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WTF: Why Do Birds Sit on Telephone Wires? 

PIXAR/GIPHY
  • Pixar/Giphy

The expression "Birds of a feather flock together," or some variant thereof, goes back to the 16th century, predating telephone and electrical wires by at least three centuries. Still, the average non-birder is most likely to spot birds gathered in species-specific groups on overhead lines. That led one Seven Days reader to ask us recently: "Why do birds line up on telephone wires?"

The snarky response? "Because it's easier than sitting in a circle." Or perhaps "Because they can."

But what really attracts birds to human-strung wires, even when there are plenty of tree branches and other natural perches to be had? I remember one of my childhood camp counselors saying that birds land on power lines to warm their feet in cold weather. Even then, I suspected he was just winging it, especially given that birds land on electrical wires in warmer weather, too. So, WTF?

For a more scientific explanation, I consult local avian expert Mark LaBarr, a wildlife biologist and conservation program manager with Audubon Vermont, a program of the National Audubon Society. LaBarr, who's been with the nonprofit for 19 years, runs its bird-banding station at the Green Mountain Audubon Center in Huntington. He points out that about 350 different bird species can be seen in Vermont, including more than 200 that breed here.

Those species have various reasons for perching on utility lines, LaBarr continues. For some falcons, such as the American kestrel, the lines offer a bird's-eye view of grasshoppers, lizards, field mice and other prey. Insectivorous birds, such as swallows, catch their food on the wing, so they often hang out on power lines to spot juicy meals as they fly by. Those wires can be more desirable perches than trees, having no foliage to block the view or conceal predators.

During certain times of the year, especially late summer and early fall, some bird species cluster on wires in what LaBarr describes as a "pre-migratory get-together." In other words, the wire serves as a staging area before the flock takes flight for warmer climes, the avian equivalent of an airport preboarding area.

Birds on a wire aren't a year-round phenomenon, LaBarr notes, even for species that stick around for the winter. During the breeding season, he says, we won't see birds lined up, because it's not advantageous for them to have competitors crowding their space. Once the breeding season ends and their territoriality declines, birds are more prone to flocking together, often in long, jabbering rows.

Do birds actually step aside to make room for a newly arriving bird, as it often appears?

"Oh, I'm sure there's some jostling there," LaBarr says. "But whether a bird actually says to itself, 'Oh, I'll move over and allow some other bird to join us here on the line,' I don't think they consciously do that. One thing about flocking behavior is that there's safety in numbers. Somewhere in their genetics, they know having one more bird sitting next to them means that their chance of being hit by a predator is reduced by 50 percent."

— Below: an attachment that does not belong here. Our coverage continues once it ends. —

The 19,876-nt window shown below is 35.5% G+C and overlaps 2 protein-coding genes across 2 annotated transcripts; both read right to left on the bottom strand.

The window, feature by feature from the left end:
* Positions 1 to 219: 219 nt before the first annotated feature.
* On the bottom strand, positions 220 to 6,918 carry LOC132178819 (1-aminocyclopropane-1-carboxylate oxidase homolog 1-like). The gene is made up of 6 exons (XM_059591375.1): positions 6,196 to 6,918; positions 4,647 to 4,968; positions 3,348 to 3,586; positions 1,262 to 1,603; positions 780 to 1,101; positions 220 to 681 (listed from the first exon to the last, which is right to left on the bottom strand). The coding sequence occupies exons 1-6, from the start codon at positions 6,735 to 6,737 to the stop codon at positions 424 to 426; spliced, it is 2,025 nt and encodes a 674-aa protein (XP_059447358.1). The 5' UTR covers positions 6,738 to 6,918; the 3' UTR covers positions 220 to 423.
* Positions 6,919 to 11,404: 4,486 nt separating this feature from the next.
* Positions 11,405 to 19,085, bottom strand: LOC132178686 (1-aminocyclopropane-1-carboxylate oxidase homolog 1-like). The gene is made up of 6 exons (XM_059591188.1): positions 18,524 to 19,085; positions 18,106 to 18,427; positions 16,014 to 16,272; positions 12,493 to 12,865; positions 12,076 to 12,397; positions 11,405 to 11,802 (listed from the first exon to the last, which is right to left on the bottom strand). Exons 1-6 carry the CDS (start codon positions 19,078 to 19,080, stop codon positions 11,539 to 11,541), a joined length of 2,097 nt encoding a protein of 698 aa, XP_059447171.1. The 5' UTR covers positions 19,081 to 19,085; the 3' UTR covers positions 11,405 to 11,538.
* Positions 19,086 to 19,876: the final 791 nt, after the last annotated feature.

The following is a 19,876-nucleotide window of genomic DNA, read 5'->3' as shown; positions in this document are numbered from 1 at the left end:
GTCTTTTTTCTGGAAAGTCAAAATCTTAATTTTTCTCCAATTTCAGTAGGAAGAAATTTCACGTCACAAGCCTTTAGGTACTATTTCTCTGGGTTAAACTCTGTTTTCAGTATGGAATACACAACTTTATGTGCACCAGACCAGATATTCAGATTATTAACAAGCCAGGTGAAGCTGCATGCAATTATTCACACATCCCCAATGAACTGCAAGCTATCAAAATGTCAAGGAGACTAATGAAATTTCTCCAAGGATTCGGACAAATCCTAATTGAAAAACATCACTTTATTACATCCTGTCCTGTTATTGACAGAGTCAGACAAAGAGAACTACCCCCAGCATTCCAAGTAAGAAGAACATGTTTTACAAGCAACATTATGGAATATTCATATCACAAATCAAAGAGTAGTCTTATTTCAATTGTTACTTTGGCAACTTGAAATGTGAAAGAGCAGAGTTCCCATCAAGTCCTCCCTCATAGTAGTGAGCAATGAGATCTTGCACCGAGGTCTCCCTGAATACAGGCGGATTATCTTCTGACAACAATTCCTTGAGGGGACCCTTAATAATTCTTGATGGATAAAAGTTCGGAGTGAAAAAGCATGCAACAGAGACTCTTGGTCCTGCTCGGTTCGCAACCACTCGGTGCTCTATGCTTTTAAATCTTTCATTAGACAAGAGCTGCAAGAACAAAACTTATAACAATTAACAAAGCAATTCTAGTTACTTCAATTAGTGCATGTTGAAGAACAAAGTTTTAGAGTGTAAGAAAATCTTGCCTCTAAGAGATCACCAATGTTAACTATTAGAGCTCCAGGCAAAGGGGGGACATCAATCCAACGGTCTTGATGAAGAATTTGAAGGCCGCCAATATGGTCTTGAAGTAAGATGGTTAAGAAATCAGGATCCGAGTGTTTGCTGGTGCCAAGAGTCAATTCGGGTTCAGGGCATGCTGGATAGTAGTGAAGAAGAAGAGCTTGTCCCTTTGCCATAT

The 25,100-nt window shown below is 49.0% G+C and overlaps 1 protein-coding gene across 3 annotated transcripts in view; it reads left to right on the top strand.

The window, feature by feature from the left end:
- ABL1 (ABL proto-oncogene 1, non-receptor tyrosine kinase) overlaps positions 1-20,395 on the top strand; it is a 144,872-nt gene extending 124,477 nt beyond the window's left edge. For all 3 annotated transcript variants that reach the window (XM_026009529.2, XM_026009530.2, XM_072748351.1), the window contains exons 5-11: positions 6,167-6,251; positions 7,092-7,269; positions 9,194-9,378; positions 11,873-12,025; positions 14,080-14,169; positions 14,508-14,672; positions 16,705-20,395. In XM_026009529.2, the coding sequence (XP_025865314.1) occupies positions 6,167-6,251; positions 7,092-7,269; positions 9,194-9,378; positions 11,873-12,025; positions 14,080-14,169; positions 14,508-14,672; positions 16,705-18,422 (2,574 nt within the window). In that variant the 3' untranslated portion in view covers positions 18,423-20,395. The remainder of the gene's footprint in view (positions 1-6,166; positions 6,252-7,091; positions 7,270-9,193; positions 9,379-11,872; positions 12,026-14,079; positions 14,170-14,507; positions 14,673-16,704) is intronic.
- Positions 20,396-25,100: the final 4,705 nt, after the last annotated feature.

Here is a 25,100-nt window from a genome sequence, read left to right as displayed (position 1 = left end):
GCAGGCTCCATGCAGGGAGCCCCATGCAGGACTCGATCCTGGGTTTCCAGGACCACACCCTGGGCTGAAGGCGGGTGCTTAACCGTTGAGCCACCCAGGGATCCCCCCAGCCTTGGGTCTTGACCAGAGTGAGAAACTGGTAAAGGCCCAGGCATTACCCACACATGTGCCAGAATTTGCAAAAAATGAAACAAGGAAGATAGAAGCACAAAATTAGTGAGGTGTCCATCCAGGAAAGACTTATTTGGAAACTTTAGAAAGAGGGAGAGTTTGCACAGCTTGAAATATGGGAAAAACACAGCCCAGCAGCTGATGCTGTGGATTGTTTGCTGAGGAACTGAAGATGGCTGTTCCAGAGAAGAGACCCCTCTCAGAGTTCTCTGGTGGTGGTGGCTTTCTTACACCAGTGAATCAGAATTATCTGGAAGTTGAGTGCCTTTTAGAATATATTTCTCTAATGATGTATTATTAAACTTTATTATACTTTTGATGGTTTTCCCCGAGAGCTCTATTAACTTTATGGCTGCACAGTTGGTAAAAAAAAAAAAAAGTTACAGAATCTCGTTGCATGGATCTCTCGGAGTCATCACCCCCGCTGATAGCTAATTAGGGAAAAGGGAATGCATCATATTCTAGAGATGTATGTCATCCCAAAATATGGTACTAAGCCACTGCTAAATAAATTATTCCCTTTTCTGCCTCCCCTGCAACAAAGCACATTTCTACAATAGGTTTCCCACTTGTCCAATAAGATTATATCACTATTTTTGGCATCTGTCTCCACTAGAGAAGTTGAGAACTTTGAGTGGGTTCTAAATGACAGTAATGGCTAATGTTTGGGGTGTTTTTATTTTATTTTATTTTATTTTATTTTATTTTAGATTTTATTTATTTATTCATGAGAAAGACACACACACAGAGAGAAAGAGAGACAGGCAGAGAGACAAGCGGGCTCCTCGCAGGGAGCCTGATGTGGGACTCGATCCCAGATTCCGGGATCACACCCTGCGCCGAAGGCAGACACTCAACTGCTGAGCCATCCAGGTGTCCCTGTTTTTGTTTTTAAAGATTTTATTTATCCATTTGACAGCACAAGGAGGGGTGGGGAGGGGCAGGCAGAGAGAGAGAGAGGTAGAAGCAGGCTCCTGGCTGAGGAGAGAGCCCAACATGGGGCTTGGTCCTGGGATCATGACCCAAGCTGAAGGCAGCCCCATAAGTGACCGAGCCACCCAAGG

We asked another pressing question: Why do birds on a wire always face in the same direction?

"I guess they do, come to think of it," LaBarr muses, "but I'm sure there's the odd bird that faces the opposite way. They're not unlike us humans."

The expert offered a couple of possible explanations for the common alignment. First, as every airplane pilot knows, it's easier to take off and land facing into the wind. Second, when birds face the weather, their feathers don't get ruffled.

Lest anyone wonder why birds don't get electrocuted whenever they cling to high-voltage wires, the reason is basic physics: As long as their bodies aren't grounded or completing a circuit, the electrical current doesn't pass through them.

Which doesn't mean that birds never get electrocuted on power lines, LaBarr says. That happens pretty frequently, especially to birds with larger wingspans, such as eagles and osprey, which often build nests on utility poles. When their wings or nesting materials touch two wires simultaneously, they get fried. To prevent such fatalities, as well as disruptions to the electrical grid, utility companies often build nesting platforms, such as those erected near Sand Bar State Park in Milton.

But, as avian causes of mortality go, LaBarr says, electrocution pales in comparison to more pernicious, human-created threats, including habitat destruction, windows and even domestic cats. One study, conducted by the University of Georgia in 2011, found that free-ranging felines kill an estimated 4 billion animals annually in the U.S., including more than 500 million birds — a staggering number.

One more good reason to hang out on wires.


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About The Author

Ken Picard

Ken Picard

Bio:
Ken Picard has been a Seven Days staff writer since 2002. He has won numerous awards for his work, including the Vermont Press Association's 2005 Mavis Doyle award, a general excellence prize for reporters.

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